03.31.2011 02:51 PM
Drewry Communications Group standardizes on JVC ProHD cameras for ENG

Broadcast station group Drewry Communications Group, in Lawton, OK, has standardized on JVC ProHD cameras for ENG for all five of its TV stations.

KFDA-TV, the Drewry-owned CBS affiliate serving Amarillo, TX, was the first station in the group to launch its local newscast in HD when it went live with HD local news Feb. 23. Brent McClure, KFDA general manager, said the station is using seven GY-HM790U cameras in the field for local news and sports coverage.

KFDA’s new JVC camcorders were first used to cover range fires that blanketed some of the new ENG cameras in dirt and soot. McClure said he was satisfied with how the cameras performed in the adverse conditions.

“The picture to the marketplace is great,” McClure said.

Mike Lee, vice president and general manager of KXXV, the Drewry-owned ABC affiliate serving Waco-Temple-Bryan, TX, said the group’s choice of JVC ProHD camcorders, particularly the GY-HM790U, was a result of several factors. Not only does Lee like the picture quality the camera produces, but he also appreciates the look and feel of the camera, which is similar to the conventional ENG cameras the station has used for years, he said.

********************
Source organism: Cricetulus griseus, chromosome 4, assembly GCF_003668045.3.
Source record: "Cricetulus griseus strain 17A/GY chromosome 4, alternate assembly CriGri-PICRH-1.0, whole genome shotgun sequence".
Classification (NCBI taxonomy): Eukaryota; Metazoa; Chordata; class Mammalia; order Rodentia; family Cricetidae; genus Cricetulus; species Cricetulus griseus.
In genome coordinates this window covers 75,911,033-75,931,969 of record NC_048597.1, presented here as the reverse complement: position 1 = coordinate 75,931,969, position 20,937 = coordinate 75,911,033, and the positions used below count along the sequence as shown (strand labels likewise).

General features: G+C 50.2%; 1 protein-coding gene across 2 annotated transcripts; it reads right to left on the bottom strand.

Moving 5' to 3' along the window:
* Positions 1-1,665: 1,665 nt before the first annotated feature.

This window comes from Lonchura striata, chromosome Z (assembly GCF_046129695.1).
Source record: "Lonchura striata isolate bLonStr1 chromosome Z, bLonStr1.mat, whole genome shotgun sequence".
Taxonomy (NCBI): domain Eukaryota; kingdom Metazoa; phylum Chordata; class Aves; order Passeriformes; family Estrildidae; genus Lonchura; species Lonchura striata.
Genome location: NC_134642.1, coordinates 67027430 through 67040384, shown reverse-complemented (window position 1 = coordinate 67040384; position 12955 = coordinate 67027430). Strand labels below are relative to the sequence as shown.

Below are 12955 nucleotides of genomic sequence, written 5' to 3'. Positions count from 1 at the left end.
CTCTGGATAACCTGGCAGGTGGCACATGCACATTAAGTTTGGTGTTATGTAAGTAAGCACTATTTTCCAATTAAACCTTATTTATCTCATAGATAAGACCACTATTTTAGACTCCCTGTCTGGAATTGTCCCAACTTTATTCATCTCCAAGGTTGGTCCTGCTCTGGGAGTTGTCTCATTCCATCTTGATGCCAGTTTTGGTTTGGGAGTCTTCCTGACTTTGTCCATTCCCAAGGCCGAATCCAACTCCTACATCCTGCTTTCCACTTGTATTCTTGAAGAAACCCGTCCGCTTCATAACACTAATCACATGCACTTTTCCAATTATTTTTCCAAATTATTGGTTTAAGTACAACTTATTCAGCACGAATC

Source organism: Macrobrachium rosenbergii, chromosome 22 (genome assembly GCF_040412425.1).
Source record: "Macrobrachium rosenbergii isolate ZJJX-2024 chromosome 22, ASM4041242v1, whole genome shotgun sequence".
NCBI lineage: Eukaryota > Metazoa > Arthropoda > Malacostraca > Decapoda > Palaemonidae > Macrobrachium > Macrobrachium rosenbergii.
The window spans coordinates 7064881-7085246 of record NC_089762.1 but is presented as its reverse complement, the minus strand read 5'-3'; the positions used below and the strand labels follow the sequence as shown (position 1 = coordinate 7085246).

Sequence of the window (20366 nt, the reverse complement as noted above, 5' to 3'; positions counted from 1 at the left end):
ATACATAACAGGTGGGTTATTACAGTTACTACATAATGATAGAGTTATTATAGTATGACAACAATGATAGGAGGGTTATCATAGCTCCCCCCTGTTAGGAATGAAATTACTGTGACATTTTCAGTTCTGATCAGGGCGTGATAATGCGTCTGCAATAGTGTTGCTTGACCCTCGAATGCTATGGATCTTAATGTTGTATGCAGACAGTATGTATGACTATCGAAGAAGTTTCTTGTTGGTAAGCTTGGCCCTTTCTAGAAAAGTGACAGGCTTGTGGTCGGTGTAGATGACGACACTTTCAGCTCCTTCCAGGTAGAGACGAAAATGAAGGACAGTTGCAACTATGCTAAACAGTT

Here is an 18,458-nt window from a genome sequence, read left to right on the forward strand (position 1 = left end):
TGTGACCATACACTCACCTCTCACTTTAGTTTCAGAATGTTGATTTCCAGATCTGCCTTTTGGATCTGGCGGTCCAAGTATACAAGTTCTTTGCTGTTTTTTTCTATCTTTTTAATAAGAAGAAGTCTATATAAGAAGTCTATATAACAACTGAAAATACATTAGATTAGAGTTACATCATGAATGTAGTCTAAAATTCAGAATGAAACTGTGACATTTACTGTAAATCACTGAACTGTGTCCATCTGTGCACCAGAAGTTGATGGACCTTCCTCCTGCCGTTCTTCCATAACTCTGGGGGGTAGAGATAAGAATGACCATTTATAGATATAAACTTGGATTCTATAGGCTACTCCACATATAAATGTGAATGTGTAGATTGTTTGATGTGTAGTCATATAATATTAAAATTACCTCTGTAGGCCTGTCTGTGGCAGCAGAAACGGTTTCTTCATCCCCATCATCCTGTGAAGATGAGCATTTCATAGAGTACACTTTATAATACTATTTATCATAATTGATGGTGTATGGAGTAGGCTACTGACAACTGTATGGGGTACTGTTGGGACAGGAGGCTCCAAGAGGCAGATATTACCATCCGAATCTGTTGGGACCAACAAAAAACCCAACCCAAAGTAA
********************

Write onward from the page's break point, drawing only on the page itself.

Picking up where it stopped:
Lee did not want to commit to an expensive, proprietary recording media when the stations transitioned to HD production. JVC's ProHD cameras use inexpensive SDHC media cards, which fit the bill perfectly. The JVC cameras also were a cost-effective solution that helped the station group maximize its budget, Lee said.

KFDA maintained a structured migration to HD. In December 2010, all new elements of the station’s HD workflow, from master control to graphics, were individually introduced. Even field production was converted one camcorder and one edit bay at a time. By the time the station launched its HD newscast, all of its new equipment and workflow was established.

The current workflow at KXXV involves ingesting tape-based footage to the station’s Adobe Premiere CS5 NLE systems for post, and then dubbing completed packages to tape for playback. With the move to a file-based system, which parallels the station’s HD upgrade, KXXV will save on maintenance costs for its aging VTRs and camcorders. Additionally, with JVC’s native file recording, there is no need for ingesting or transcoding footage, which will save editing time.

KXXV is expected to make its own transition to local HD news April 25. It has purchased 10 GY-HM790Us and three GY-HM700Us with Canon lenses for its main facility in Waco and at KRHD, its digital low-power satellite station in Bryan/College Station, TX.



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